When we say a function f is continuous, we usually mean it's continuous at every real number. In other words, it's continuous on the interval (-∞, ∞).
Some examples of continuous functions that are continuous at every real number are: polynomials, ex, sin(x), and cos(x).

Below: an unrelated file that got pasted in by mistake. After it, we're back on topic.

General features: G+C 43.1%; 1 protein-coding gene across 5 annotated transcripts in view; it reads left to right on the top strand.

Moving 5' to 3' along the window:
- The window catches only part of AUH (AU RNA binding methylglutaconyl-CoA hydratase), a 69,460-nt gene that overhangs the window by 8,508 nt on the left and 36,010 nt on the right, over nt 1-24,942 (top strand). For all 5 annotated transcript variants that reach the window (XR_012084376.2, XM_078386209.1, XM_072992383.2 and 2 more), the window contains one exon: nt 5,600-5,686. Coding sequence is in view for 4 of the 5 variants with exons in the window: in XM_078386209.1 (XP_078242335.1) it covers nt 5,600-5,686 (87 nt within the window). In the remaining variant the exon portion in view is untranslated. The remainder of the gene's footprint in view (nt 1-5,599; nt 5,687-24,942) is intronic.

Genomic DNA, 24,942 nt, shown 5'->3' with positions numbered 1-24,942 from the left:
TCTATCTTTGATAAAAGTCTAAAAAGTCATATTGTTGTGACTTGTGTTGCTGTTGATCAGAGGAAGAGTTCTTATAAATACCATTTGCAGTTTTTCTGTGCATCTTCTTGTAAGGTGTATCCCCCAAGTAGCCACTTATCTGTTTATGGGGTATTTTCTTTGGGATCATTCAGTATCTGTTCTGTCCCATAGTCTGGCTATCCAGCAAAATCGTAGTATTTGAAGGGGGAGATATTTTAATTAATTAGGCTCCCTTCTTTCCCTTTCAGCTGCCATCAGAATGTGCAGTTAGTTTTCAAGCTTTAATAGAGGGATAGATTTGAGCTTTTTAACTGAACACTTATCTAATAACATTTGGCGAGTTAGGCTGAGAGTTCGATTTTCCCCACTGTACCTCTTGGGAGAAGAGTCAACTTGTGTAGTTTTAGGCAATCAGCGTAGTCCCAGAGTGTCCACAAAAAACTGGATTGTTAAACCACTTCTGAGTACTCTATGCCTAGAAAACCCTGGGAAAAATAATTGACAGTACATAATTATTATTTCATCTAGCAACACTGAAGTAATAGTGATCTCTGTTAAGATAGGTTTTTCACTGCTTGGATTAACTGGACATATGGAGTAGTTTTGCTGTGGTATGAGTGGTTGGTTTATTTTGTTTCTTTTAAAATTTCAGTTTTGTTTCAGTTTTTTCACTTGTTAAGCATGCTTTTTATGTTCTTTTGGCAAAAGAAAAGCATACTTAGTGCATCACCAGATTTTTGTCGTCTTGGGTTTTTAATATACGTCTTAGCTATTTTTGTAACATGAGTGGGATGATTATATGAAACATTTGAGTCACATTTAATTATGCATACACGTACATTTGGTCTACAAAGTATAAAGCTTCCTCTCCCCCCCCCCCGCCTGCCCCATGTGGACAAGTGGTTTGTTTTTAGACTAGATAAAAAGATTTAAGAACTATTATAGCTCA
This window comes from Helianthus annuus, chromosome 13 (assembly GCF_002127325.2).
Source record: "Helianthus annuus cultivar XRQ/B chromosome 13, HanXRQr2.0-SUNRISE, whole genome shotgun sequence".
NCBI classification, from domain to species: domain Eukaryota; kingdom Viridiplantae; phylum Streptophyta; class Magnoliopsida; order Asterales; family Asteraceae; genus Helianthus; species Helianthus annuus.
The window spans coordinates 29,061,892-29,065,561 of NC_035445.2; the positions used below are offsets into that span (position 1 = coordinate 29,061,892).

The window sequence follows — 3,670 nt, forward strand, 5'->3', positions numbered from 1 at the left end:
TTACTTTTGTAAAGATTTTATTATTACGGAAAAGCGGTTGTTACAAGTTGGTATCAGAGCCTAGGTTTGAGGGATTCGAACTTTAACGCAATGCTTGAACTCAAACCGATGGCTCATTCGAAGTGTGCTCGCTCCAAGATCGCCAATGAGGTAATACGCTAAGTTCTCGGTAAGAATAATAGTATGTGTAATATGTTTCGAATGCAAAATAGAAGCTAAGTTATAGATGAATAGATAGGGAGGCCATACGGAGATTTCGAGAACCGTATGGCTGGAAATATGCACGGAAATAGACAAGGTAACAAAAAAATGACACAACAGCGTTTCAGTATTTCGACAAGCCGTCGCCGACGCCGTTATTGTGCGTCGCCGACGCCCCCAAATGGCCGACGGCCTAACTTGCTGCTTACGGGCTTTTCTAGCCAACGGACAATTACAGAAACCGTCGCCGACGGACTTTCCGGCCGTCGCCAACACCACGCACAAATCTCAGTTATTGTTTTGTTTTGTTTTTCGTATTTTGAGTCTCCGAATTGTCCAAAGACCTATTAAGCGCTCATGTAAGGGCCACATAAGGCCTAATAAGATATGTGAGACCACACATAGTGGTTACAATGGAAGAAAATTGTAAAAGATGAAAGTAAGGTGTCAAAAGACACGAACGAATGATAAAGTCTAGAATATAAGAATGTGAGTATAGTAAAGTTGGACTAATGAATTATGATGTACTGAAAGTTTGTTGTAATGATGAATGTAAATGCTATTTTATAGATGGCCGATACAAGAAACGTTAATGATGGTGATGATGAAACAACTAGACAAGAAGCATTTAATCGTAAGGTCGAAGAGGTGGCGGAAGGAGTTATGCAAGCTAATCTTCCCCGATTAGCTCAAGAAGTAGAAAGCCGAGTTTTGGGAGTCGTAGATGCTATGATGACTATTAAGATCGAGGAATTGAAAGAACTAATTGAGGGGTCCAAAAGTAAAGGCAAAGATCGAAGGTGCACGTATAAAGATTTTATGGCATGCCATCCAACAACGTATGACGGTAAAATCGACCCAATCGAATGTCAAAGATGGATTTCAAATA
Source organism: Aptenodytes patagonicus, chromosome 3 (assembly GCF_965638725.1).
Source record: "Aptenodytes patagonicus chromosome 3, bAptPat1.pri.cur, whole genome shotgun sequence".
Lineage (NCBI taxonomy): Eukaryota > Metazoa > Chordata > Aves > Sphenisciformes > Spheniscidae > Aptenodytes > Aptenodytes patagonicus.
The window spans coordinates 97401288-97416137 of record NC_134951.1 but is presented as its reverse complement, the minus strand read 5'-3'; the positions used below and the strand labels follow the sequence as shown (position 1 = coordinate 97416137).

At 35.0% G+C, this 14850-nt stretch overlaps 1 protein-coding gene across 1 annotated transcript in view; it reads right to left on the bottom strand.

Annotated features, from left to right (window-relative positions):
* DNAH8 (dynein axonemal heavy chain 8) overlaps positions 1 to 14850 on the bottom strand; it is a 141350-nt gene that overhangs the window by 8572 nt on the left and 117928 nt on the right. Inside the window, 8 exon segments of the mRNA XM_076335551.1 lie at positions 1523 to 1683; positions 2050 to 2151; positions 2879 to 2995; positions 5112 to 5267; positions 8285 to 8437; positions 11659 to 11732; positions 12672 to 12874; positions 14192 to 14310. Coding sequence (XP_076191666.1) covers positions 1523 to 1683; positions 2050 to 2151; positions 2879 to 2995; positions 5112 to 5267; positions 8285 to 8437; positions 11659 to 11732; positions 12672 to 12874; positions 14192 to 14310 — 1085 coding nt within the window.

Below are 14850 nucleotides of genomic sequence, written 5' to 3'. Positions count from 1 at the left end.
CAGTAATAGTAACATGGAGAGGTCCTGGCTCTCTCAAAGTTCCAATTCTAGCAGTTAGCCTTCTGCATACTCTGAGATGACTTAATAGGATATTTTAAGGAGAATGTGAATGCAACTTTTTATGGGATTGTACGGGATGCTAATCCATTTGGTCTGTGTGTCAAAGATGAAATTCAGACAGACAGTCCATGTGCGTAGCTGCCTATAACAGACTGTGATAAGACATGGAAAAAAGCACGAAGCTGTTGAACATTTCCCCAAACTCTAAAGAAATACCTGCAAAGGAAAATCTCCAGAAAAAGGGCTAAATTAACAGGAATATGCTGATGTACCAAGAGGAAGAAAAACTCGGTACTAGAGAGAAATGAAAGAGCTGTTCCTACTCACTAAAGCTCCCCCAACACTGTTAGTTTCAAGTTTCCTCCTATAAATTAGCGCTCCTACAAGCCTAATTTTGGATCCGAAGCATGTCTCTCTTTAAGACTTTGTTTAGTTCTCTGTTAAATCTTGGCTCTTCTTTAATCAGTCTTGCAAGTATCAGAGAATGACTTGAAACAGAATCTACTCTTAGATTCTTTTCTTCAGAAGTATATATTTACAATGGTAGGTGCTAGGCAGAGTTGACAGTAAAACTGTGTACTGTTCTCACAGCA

If we add, subtract, multiply, or compose continuous functions, we find new continuous functions. If we take a quotient of continuous functions , this quotient will be continuous on any intervals that do not include places where g is zero. The quotient won't be defined there.